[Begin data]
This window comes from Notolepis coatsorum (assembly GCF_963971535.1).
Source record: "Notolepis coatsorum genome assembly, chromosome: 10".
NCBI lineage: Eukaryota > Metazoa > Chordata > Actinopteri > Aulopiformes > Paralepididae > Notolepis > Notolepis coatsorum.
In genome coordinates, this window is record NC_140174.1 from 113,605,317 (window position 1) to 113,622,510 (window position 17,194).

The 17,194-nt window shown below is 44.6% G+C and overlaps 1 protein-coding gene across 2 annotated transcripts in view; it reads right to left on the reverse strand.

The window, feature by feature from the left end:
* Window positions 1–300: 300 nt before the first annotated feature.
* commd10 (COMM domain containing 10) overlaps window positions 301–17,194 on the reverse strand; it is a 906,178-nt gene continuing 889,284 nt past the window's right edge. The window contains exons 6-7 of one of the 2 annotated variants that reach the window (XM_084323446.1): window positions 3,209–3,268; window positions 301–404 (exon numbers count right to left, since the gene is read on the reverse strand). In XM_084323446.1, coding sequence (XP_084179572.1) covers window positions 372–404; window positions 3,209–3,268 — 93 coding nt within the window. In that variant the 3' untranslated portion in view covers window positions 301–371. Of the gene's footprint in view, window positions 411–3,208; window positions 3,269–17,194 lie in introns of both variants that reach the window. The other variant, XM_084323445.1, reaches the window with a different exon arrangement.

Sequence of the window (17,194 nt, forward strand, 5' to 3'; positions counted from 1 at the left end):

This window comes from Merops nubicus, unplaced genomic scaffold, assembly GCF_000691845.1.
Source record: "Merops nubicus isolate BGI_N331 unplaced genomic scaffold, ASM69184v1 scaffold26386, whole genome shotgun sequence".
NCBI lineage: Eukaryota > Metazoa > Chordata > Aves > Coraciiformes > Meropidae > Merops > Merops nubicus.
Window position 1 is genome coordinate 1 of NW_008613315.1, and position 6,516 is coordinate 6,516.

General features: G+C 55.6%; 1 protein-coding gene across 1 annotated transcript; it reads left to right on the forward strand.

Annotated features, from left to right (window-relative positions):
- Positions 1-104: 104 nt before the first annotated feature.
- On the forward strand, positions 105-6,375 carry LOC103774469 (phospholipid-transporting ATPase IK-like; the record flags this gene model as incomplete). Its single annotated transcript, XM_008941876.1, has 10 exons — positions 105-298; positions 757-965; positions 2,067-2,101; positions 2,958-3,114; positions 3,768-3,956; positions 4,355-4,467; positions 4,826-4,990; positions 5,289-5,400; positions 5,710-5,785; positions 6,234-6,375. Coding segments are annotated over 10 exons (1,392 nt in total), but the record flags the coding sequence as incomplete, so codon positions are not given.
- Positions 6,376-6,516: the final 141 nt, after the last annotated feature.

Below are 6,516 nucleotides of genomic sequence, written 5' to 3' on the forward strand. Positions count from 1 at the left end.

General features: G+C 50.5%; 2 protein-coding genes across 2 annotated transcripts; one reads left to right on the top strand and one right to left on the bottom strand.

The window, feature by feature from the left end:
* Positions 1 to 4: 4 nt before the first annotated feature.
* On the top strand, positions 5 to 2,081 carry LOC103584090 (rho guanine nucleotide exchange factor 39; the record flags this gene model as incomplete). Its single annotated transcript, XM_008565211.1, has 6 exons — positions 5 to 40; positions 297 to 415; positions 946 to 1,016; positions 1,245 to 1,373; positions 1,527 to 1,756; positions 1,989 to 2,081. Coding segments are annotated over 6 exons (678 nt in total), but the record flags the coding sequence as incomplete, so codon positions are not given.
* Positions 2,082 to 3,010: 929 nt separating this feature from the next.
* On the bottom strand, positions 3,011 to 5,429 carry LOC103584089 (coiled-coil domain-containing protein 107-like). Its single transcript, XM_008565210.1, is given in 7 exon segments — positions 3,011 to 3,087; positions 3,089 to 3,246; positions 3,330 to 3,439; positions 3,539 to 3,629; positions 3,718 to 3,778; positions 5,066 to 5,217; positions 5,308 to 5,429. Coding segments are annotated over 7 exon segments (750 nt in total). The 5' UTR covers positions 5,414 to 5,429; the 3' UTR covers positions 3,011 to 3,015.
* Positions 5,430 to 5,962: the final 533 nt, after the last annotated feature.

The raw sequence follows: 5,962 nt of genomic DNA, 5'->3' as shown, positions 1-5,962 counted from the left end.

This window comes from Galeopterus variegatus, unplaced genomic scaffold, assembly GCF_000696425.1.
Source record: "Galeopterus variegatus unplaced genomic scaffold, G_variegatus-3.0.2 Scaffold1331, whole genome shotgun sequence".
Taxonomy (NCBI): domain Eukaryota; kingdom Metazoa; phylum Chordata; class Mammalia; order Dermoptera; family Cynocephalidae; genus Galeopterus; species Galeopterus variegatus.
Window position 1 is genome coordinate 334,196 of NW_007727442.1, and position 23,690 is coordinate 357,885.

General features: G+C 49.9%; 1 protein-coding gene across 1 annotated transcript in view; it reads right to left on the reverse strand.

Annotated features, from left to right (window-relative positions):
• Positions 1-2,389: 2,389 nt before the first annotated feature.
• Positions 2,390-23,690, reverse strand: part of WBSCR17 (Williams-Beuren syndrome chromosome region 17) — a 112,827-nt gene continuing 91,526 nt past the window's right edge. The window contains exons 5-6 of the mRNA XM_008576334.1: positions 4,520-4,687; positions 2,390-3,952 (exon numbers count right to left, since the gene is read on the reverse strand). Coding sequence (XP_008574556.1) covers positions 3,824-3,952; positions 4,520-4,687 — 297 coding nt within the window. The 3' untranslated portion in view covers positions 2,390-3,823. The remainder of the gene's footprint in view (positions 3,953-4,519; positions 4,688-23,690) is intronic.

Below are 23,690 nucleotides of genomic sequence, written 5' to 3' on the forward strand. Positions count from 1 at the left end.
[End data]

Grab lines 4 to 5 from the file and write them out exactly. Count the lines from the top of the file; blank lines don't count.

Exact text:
In genome coordinates, this window is record NC_140174.1 from 113,605,317 (window position 1) to 113,622,510 (window position 17,194).

The 17,194-nt window shown below is 44.6% G+C and overlaps 1 protein-coding gene across 2 annotated transcripts in view; it reads right to left on the reverse strand.